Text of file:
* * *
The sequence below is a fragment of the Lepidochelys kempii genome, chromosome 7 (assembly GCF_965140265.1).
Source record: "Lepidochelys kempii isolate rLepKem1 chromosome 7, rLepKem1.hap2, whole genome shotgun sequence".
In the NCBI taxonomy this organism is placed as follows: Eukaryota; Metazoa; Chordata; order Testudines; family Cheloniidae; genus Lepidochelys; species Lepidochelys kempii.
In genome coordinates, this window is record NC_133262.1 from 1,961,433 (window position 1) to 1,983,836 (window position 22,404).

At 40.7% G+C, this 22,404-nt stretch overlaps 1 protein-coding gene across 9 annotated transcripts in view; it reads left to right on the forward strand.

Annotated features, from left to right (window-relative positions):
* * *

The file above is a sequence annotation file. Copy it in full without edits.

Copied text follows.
The sequence below is a fragment of the Lepidochelys kempii genome, chromosome 7 (assembly GCF_965140265.1).
Source record: "Lepidochelys kempii isolate rLepKem1 chromosome 7, rLepKem1.hap2, whole genome shotgun sequence".
In the NCBI taxonomy this organism is placed as follows: Eukaryota; Metazoa; Chordata; order Testudines; family Cheloniidae; genus Lepidochelys; species Lepidochelys kempii.
In genome coordinates, this window is record NC_133262.1 from 1,961,433 (window position 1) to 1,983,836 (window position 22,404).

At 40.7% G+C, this 22,404-nt stretch overlaps 1 protein-coding gene across 9 annotated transcripts in view; it reads left to right on the forward strand.

Annotated features, from left to right (window-relative positions):